This recipe is native to Antarctica for time immemorial. Basically, it’s the food eaten by the indigenous population. Pemmican is rich in protein and fat, two vital components of survival in the harsh conditions of the continent where calories are everything. It can roughly give you about 6500 calories when combined with a couple of sledding biscuits. 

To make pemmican, you have to purchase lean beef with little or no fat. The beef has to be cut into very thin slices- as thin as 3mm or one-eighth of an inch. The thin pieces of beef are then laid out on a tray or a plate. They are dried and dehydrated- they are dried from twelve to twenty-four hours. The fat is melted separately. The beef is crushed or ground into bits and fine pieces. Then it’s mixed with fats and set in molds. 

Fresh Fruits and Vegetables

Fruits or vegetables aren’t typically grown in Antarctica, even though some efforts are currently being directed to produce some plants via hydroponic means and greenhouses on the stations. Some fresh vegetable is also supplied by planes in the summer months. Common produce of hydroponics includes lettuce, spinach, cucumbers, tomatoes, and herbs.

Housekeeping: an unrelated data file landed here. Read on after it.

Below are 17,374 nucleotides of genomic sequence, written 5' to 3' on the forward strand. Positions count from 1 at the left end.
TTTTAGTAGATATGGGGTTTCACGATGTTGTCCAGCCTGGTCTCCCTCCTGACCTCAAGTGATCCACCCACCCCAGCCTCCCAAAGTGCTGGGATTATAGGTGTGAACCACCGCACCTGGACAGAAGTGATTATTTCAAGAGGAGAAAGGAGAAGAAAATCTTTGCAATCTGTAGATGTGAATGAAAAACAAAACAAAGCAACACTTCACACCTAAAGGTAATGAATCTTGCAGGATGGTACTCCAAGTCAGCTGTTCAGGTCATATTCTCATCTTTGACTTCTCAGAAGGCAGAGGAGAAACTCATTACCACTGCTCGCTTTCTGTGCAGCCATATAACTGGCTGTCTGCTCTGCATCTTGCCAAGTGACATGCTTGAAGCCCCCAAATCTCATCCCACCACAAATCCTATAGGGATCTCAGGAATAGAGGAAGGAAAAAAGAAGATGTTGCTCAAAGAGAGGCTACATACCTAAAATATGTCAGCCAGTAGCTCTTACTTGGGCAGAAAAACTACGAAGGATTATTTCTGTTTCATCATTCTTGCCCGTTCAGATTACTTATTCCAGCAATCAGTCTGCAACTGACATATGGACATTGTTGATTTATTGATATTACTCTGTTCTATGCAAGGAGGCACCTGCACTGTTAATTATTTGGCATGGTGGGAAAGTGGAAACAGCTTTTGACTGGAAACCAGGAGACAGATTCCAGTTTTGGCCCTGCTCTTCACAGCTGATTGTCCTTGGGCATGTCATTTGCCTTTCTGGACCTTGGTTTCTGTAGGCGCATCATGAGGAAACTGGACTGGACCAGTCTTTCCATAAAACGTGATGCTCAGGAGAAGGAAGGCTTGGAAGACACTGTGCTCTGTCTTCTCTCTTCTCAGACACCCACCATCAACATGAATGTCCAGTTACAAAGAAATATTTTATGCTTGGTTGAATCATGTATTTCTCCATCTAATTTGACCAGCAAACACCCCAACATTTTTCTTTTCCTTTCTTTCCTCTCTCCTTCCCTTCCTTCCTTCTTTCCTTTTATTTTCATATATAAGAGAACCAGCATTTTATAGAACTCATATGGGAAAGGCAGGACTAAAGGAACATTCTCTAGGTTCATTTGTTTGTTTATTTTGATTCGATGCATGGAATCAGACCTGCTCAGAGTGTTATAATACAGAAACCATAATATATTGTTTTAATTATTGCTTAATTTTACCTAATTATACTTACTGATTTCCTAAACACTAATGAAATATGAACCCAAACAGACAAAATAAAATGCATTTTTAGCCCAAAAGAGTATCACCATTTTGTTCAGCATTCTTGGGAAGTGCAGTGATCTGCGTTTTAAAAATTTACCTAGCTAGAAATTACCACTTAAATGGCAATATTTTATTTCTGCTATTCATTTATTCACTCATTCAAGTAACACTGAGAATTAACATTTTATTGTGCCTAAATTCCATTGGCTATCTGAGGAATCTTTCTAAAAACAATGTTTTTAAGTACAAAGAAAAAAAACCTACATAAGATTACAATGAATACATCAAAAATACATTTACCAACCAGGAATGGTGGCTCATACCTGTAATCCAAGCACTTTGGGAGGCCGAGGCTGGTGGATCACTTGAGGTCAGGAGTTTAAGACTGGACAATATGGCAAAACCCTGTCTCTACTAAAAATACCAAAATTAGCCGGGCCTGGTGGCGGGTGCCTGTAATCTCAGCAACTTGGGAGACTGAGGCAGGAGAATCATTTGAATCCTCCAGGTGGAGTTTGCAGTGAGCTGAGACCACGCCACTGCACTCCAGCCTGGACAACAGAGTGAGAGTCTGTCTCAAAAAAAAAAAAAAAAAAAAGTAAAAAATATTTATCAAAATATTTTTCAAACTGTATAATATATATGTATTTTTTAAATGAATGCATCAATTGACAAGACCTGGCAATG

Did You Know?

  • It’s completely illegal to shoot or harm the wildlife-penguins, skuas (a large scavenger bird like a seagull) even if you’re unfortunate enough to be chased by one; you can’t do anything to harm them – don’t even think about killing game for survival.
  • Waste is a big no in Antarctica. Every waste you discard or produce in Antarctica must be shipped back home, which involves huge transport costs. Discarding anything will land you in legal troubles and require you to pay hefty sums as fines or penalties. Therefore, any leftover ingredient you or your chef at the research station have will need to be reused unless you want it shipped back to your native country. 
  • You’re not allowed to bring soil to Antarctica, even accidentally, as the laws of the land consider it a serious offense. Soil samples may try to introduce microorganisms that may kick start a host of diseases or lead to danger for the plants being grown by hydroponic methods.